FACULTY OF TECHNOLOGY
FACULTY OF TECHNOLOGY
On completion of this activity you will be able to describe the characteristics of a DC motor
The pack includes P1 of the assessment criteria for BTEC National – Electrical Technology
The manufacture and construction of a DC motor is the same as the DC generator. The only
difference is that the generated emf is greater than the terminal voltage in a
generator, whereas in a motor it is less than the terminal voltage.
Main Construction of DC Motor/Generator
The main assembly parts of any dc machine are shown below,
Steel ring called a Yoke to which the magnetic poles are
Fitted to the yoke and house the field windings.
Comprising many turns of conductor to form an
Rotating part mounted in bearings.
Laminated cylinder of iron with slots cut to house the
Multiple turns of conductor to form electromagnet.
Copper segments used to connect armature windings
There are three main styles of winding connections used in a dc machine’
Shunt wound machines have the field winding connected in parallel with the
Series wound machines have the field winding connected in series with the
Compound wound machines use both series and shunt windings.
There are two styles of armature windings;
Wave, providing two parallel paths between brushes irrespective of number of
Lap, as many parrallel paths as the machine has poles.
Wave wound generators produce high voltage low current output.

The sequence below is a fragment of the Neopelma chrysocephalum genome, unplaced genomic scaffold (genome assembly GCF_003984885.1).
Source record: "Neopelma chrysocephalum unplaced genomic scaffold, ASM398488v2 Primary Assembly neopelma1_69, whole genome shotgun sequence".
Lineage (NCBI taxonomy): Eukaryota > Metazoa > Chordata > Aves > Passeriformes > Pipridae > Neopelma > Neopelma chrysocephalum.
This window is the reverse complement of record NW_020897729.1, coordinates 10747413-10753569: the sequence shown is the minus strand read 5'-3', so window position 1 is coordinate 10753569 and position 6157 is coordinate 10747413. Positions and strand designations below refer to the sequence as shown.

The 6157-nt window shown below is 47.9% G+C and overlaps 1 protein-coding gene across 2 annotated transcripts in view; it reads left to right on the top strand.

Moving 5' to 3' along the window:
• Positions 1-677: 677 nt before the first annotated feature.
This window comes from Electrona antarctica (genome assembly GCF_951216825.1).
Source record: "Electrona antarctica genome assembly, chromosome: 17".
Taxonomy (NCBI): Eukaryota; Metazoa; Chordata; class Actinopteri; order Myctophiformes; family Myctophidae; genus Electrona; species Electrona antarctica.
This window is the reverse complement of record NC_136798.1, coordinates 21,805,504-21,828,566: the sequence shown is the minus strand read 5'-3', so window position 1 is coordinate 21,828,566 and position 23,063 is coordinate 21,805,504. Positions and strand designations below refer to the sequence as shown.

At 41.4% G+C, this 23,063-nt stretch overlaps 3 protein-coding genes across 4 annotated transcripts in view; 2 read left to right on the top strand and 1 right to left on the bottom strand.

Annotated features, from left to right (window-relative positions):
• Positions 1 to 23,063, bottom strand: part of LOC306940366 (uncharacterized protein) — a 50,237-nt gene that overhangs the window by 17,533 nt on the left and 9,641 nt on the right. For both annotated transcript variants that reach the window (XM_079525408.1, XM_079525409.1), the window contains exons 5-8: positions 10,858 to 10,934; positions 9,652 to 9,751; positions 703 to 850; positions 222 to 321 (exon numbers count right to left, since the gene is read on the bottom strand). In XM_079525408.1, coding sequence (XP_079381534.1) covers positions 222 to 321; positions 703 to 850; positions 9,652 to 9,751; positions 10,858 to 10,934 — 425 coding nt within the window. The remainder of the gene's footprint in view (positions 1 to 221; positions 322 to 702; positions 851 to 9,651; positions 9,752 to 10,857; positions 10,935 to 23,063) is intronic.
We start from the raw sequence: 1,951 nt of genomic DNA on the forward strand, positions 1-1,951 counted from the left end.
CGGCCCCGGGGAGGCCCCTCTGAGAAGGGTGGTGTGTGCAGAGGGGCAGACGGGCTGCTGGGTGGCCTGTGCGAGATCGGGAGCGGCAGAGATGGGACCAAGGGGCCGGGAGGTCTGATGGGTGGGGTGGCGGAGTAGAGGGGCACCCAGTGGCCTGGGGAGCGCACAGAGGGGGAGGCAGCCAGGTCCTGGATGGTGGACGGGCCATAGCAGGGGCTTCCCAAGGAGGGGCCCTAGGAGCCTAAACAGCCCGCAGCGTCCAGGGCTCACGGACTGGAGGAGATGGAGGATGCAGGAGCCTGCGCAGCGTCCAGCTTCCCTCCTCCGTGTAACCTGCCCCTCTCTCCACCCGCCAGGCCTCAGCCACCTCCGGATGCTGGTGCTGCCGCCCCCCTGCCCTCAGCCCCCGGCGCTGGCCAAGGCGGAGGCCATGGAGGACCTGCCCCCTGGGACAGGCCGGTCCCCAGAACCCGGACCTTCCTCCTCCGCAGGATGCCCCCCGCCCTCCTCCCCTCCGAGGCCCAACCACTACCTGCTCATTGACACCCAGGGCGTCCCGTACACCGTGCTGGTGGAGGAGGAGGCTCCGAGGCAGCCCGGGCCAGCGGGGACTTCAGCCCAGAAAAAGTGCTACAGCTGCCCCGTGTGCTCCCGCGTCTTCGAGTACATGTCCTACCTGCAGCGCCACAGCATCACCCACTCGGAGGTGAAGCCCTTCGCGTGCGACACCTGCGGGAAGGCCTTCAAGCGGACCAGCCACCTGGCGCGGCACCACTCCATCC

Lap wound generators produce low voltage high current output.
Shunt Wound Motor
In the shunt wound motor the field winding is connected in parallel with the armature therefore
the field flux is constant so the speed is constant.
Armature reaction weakens the field slightly when under heavy load due to heavy armature
current which gives an upward slope to the current / torque curve.
Since E ∝ Φn , if the flux is constant then n ∝ E , therefore as armature current and volt drop
increase, the speed will reduce, thus the speed / torque curve droops.
Separately excited shunt motors are used where a steady speed is required.
Series Wound Motor
In the series wound motor the field winding is connected in series with the armature across the
supply therefore the field current is also the armature current. On no-load the current is small
therefore the machine speed will be high. As the load increases the current and flux will
increase and so the speed will reduce.
This characteristic provides a high torque at low speeds and is therefore ideal for electric